Also, I got to see my dermatologist yesterday and unfortunately she did scrape a spot on the right side above my ear that looks suspicious. It was all I could do not to cry. All I can think is what if this was the spot this whole time causing all the problems and we just attributed it to the other one? Or worse yet, what else is lurking on me that has yet to be found? There is a paranoia with this sort of thing that is hard to shake. I am choosing to continue to believe that God has this worked out for my good and that all of this is just a part of His bigger plan. So far I have no reason to believe otherwise, but as every day seems to get a little harder it’s just something I need to keep reminding myself.

There are two songs really speaking to me right where I’m at right now. One is a Christian song and the other isn’t and they touch me for very different reasons. The Christian one is “Already There” by Casting Crowns. This song is achingly beautiful and I take comfort in its message of God’s bigger plan. Here it is if you wanna listen: http://m.youtube.com/watch?v=Qtg9axTtNLg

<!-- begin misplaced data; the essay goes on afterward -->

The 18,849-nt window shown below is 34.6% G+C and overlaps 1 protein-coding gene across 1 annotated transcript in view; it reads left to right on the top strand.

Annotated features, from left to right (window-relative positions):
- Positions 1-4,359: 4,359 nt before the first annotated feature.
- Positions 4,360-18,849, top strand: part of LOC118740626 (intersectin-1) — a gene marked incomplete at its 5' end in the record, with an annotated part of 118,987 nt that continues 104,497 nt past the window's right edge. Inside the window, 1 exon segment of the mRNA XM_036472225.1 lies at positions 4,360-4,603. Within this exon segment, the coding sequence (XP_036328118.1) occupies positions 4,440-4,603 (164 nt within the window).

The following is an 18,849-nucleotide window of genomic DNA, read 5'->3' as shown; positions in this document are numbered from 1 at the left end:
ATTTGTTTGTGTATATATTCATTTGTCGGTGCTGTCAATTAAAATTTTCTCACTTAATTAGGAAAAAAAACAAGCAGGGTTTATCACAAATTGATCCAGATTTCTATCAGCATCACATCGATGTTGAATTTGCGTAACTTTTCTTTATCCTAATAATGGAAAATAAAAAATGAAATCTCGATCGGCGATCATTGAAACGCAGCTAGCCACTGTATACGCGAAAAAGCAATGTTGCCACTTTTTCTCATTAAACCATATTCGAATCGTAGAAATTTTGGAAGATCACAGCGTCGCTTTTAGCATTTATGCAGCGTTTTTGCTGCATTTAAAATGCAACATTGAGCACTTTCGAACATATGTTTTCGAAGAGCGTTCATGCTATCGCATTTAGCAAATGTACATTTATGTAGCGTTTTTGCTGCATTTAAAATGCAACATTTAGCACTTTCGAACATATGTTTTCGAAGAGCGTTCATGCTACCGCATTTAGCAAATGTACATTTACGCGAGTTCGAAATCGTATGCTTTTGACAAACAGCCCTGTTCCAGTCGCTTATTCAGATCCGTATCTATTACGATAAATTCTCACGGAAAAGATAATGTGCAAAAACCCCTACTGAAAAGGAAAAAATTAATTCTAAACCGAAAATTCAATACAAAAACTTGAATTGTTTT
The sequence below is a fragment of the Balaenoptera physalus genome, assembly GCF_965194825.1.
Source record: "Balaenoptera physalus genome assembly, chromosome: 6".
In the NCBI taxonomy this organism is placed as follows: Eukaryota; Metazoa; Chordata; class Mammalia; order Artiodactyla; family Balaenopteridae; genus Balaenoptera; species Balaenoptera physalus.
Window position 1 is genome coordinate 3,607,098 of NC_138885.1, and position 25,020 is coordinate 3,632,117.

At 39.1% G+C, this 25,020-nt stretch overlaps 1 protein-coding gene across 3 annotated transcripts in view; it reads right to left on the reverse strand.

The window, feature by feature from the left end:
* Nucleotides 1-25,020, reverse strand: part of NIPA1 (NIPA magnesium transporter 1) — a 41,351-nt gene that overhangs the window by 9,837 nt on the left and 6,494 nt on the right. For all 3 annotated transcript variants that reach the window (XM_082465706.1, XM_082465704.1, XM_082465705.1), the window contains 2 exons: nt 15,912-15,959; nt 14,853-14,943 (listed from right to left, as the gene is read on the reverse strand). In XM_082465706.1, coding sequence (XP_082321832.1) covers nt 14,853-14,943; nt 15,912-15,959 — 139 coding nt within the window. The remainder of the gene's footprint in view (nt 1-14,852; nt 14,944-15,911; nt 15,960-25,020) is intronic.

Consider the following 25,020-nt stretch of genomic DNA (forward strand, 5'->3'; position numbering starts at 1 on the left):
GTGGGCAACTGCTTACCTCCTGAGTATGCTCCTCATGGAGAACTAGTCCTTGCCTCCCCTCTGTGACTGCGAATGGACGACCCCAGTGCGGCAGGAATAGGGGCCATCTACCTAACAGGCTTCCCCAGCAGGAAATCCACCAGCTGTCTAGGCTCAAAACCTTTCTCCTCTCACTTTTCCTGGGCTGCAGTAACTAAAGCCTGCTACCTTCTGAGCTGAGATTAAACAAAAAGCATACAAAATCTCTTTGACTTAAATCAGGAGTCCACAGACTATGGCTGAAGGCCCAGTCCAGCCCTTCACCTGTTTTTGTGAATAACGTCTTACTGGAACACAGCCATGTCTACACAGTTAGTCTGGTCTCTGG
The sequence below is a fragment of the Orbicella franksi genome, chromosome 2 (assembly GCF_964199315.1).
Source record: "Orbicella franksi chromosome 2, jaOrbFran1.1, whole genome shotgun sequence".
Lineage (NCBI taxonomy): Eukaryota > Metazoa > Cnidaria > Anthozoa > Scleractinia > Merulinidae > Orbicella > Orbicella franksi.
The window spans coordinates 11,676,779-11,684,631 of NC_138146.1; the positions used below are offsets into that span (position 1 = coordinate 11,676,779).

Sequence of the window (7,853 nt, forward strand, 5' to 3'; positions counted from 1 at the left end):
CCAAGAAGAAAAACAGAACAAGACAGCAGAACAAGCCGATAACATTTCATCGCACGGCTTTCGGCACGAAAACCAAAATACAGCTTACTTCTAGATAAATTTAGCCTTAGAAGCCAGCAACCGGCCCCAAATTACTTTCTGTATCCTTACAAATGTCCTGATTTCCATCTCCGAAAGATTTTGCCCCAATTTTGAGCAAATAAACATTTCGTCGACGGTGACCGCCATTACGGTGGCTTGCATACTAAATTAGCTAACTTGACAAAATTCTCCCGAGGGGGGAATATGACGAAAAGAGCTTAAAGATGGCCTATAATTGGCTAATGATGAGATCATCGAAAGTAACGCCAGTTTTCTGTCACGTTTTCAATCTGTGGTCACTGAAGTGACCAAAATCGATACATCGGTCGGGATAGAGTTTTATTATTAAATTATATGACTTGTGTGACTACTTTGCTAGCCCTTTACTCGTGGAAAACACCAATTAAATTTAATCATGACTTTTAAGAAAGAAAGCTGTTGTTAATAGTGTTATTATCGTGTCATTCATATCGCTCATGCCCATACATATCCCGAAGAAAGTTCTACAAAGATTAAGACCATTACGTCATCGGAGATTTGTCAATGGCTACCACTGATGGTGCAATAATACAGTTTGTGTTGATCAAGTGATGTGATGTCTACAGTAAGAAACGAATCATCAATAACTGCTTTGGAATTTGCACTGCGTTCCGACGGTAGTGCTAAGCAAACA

The other song is “Pompeii” by Bastille. If you listen to pop music at all there’s no doubt you’ve heard it. It’s like someone got in my head and put my thoughts together very poetically – and with a catchy beat. Sometimes I get choked up listening to it because it hits so close to home. Here it is of you don’t know it (or if you like it and just want to listen): http://m.youtube.com/watch?v=V3WqMcvts3Y

I hope you all are staying healthy! Make sure you stay home if you have the flu and be sure to get to a dermatologist to get any funky spots checked! A friend of mine from high school, who is also in her 20s, just had a spot removed from her back that came back as melanoma. I pray this is where her battle with it ends. Get checked, guys!!

These are my homies!